Representations of the griffin with a wheel unaccompanied by Nemesis, as in the Getty mosaic, are particularly common in North Africa and the eastern periphery of the Roman Empire. The motif appears in the second and third centuries AD in Egyptian statuettes in faience and bronze; relief stelai from the amphitheater at Leptis Magna in present-day Libya; tomb paintings in Jordan; a votive marble statue from Erez, Israel, bearing a dedicatory inscription in Greek (dated AD 210–211); gems from Caesarea Maritima in Israel and Gadara in Jordan; and terracotta tesserae from Palmyra.10 While the worship of Nemesis was widespread across the Roman Empire, it was particularly prevalent in Egypt, where she had a pre-Roman cult, and in Syria and the surrounding regions, where she was associated with several important local deities, including the classical goddesses Tyche (personification of fortune) and Nike (personification of victory) and the Arabic deities Allath (goddess of war) and Manawat (goddess of fate).11


Although it has been proposed that the Getty’s griffin mosaic originally decorated a church floor, based on a supposed connection between this panel and a group of five others said to have come from a Syrian church, there is no archaeological or stylistic evidence that links these mosaics.12 While griffins are not uncommon in later Christian mosaics, appearing in a number of Syrian church floors of the fifth and sixth centuries AD, such as those from the North Church at Huarte, the Getty panel is the only known instance in mosaic art in which the griffin appears with the Nemesis wheel.13 Nemesis herself had disappeared from Roman art by this time, her function as a deity controlling human destiny and divine retribution made obsolete by the rise of Christianity. Perhaps the closest iconographical parallel to the Getty mosaic is a griffin decorating the floor of the peristyle of the Great Palace at Constantinople, which stands alone in the same pose, with a raised forepaw but without the wheel.14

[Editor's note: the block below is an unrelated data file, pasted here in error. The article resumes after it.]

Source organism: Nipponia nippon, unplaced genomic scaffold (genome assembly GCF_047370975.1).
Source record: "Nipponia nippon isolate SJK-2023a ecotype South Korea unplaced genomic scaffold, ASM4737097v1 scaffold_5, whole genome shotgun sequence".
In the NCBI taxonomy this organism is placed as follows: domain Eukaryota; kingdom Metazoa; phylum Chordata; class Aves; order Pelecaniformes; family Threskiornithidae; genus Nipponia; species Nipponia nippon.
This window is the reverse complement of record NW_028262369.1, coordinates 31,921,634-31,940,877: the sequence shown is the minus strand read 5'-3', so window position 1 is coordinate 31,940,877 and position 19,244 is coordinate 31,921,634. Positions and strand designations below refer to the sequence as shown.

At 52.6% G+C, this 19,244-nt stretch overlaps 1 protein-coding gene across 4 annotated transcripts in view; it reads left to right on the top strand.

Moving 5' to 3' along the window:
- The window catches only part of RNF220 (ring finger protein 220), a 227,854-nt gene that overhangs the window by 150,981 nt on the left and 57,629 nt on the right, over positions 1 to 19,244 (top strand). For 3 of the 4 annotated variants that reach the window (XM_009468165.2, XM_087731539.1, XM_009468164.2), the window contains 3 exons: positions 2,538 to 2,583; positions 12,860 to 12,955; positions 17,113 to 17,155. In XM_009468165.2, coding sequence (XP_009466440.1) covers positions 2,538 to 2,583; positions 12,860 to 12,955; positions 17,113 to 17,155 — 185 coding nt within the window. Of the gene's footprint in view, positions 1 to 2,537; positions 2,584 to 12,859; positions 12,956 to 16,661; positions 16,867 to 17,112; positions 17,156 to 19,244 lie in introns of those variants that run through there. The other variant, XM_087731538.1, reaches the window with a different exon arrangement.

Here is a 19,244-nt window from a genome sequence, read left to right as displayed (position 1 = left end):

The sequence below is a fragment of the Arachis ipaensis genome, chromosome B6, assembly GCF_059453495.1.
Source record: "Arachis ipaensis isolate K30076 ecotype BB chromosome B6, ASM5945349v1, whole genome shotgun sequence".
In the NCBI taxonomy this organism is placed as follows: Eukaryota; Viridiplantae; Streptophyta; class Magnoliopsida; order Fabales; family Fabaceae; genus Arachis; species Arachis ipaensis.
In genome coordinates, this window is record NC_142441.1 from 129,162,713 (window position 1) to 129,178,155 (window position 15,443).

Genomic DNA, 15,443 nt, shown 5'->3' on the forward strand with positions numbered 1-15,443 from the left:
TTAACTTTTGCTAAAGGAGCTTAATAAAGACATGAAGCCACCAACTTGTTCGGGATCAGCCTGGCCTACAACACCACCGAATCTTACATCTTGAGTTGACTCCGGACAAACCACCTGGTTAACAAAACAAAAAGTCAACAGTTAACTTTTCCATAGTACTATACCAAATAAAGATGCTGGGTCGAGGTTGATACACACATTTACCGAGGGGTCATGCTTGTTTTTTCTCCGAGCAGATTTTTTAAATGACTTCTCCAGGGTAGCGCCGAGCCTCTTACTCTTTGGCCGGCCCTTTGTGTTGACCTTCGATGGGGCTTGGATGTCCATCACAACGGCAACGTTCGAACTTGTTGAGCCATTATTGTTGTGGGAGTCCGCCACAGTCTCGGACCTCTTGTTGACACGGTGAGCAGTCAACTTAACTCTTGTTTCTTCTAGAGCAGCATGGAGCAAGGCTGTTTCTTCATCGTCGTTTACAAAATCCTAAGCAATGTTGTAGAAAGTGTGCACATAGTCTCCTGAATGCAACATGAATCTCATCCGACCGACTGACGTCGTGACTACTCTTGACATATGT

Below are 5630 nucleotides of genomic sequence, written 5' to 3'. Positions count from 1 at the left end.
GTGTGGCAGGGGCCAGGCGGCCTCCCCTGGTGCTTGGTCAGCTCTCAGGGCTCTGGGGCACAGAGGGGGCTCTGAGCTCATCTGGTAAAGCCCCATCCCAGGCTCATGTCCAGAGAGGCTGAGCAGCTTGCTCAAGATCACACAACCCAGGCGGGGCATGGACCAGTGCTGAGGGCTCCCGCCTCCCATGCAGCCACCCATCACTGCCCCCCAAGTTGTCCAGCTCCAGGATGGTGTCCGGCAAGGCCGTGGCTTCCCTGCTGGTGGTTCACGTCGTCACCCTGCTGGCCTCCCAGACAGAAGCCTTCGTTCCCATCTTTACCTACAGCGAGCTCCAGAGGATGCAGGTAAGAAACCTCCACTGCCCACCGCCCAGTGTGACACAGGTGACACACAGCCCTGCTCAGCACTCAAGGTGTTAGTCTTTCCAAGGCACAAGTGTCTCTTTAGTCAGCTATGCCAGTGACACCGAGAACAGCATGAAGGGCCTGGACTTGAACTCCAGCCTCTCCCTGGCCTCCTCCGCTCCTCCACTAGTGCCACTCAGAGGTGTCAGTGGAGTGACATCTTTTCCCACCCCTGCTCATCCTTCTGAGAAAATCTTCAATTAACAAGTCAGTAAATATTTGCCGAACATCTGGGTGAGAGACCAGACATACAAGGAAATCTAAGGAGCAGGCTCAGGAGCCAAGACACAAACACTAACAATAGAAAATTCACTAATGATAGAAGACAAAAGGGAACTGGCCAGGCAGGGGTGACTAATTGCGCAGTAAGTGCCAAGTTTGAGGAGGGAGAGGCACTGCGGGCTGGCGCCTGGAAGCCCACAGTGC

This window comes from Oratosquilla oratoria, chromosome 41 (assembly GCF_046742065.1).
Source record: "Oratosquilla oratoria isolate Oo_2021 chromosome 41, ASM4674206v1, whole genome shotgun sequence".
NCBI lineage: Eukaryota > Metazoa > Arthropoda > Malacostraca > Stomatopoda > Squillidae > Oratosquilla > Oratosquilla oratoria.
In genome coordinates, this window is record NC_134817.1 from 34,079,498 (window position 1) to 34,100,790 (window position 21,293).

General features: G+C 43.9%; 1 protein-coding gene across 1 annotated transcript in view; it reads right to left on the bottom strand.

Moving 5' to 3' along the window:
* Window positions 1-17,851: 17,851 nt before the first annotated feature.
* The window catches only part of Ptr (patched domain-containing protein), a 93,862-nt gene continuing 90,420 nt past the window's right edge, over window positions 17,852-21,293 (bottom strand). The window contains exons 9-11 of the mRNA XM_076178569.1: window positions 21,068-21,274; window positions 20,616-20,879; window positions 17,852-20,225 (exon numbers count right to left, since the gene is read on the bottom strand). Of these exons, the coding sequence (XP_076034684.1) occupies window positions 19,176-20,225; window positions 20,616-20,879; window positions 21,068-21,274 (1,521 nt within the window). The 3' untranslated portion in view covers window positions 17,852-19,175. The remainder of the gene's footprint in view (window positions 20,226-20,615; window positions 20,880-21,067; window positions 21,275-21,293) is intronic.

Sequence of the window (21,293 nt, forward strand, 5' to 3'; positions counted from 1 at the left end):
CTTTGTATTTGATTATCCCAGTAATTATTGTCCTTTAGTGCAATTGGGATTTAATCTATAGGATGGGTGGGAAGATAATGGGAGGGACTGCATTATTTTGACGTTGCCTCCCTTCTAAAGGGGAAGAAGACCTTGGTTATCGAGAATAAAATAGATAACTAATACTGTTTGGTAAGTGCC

Prior to entering the Getty collection, the tesserae were veneered, set in a concrete frame reinforced with iron laths, and coated with a microcrystalline wax.


Vermeule and Neuerburg 1973, 55–56, no. 117; LIMC s.v. “Nemesis (in Peripheria Orientali),” 772, no. 20.